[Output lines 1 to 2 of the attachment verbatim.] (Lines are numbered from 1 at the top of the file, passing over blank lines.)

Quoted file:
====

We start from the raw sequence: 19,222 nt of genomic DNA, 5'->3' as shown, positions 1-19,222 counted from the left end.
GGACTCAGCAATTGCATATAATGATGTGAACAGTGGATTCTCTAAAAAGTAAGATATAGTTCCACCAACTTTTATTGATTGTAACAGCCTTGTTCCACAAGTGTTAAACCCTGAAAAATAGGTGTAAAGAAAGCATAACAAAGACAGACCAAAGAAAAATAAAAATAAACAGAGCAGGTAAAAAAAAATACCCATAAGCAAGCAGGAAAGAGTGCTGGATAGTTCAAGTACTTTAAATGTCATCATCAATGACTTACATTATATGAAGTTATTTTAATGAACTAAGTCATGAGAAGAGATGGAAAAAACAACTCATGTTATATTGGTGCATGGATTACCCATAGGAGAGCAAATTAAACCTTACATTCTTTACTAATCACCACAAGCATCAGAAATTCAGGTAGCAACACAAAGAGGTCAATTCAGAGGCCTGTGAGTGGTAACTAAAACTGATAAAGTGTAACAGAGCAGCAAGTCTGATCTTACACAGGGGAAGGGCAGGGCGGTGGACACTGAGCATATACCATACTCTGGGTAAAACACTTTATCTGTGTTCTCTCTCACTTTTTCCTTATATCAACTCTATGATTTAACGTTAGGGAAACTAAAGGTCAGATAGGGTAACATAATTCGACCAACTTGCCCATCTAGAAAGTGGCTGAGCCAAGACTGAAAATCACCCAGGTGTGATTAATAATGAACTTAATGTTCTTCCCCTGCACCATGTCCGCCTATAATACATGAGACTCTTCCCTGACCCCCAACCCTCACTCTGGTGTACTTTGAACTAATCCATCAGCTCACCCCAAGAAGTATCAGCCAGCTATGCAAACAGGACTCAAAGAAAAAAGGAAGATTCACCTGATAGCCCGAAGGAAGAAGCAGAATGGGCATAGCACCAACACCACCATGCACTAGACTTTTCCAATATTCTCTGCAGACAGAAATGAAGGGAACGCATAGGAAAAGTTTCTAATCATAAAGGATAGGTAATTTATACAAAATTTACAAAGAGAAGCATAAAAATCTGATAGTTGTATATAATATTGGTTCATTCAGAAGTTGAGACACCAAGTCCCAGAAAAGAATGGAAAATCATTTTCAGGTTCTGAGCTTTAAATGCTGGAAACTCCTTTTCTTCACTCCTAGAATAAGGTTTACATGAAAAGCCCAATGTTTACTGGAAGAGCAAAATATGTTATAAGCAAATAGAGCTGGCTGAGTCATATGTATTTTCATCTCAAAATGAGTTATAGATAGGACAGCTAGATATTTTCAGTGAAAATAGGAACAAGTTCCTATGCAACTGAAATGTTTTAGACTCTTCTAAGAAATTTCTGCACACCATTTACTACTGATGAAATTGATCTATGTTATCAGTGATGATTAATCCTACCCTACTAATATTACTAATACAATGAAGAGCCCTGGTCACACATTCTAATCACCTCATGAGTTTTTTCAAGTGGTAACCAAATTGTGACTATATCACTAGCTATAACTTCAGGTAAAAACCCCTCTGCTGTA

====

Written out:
We start from the raw sequence: 19,222 nt of genomic DNA, 5'->3' as shown, positions 1-19,222 counted from the left end.
GGACTCAGCAATTGCATATAATGATGTGAACAGTGGATTCTCTAAAAAGTAAGATATAGTTCCACCAACTTTTATTGATTGTAACAGCCTTGTTCCACAAGTGTTAAACCCTGAAAAATAGGTGTAAAGAAAGCATAACAAAGACAGACCAAAGAAAAATAAAAATAAACAGAGCAGGTAAAAAAAAATACCCATAAGCAAGCAGGAAAGAGTGCTGGATAGTTCAAGTACTTTAAATGTCATCATCAATGACTTACATTATATGAAGTTATTTTAATGAACTAAGTCATGAGAAGAGATGGAAAAAACAACTCATGTTATATTGGTGCATGGATTACCCATAGGAGAGCAAATTAAACCTTACATTCTTTACTAATCACCACAAGCATCAGAAATTCAGGTAGCAACACAAAGAGGTCAATTCAGAGGCCTGTGAGTGGTAACTAAAACTGATAAAGTGTAACAGAGCAGCAAGTCTGATCTTACACAGGGGAAGGGCAGGGCGGTGGACACTGAGCATATACCATACTCTGGGTAAAACACTTTATCTGTGTTCTCTCTCACTTTTTCCTTATATCAACTCTATGATTTAACGTTAGGGAAACTAAAGGTCAGATAGGGTAACATAATTCGACCAACTTGCCCATCTAGAAAGTGGCTGAGCCAAGACTGAAAATCACCCAGGTGTGATTAATAATGAACTTAATGTTCTTCCCCTGCACCATGTCCGCCTATAATACATGAGACTCTTCCCTGACCCCCAACCCTCACTCTGGTGTACTTTGAACTAATCCATCAGCTCACCCCAAGAAGTATCAGCCAGCTATGCAAACAGGACTCAAAGAAAAAAGGAAGATTCACCTGATAGCCCGAAGGAAGAAGCAGAATGGGCATAGCACCAACACCACCATGCACTAGACTTTTCCAATATTCTCTGCAGACAGAAATGAAGGGAACGCATAGGAAAAGTTTCTAATCATAAAGGATAGGTAATTTATACAAAATTTACAAAGAGAAGCATAAAAATCTGATAGTTGTATATAATATTGGTTCATTCAGAAGTTGAGACACCAAGTCCCAGAAAAGAATGGAAAATCATTTTCAGGTTCTGAGCTTTAAATGCTGGAAACTCCTTTTCTTCACTCCTAGAATAAGGTTTACATGAAAAGCCCAATGTTTACTGGAAGAGCAAAATATGTTATAAGCAAATAGAGCTGGCTGAGTCATATGTATTTTCATCTCAAAATGAGTTATAGATAGGACAGCTAGATATTTTCAGTGAAAATAGGAACAAGTTCCTATGCAACTGAAATGTTTTAGACTCTTCTAAGAAATTTCTGCACACCATTTACTACTGATGAAATTGATCTATGTTATCAGTGATGATTAATCCTACCCTACTAATATTACTAATACAATGAAGAGCCCTGGTCACACATTCTAATCACCTCATGAGTTTTTTCAAGTGGTAACCAAATTGTGACTATATCACTAGCTATAACTTCAGGTAAAAACCCCTCTGCTGTA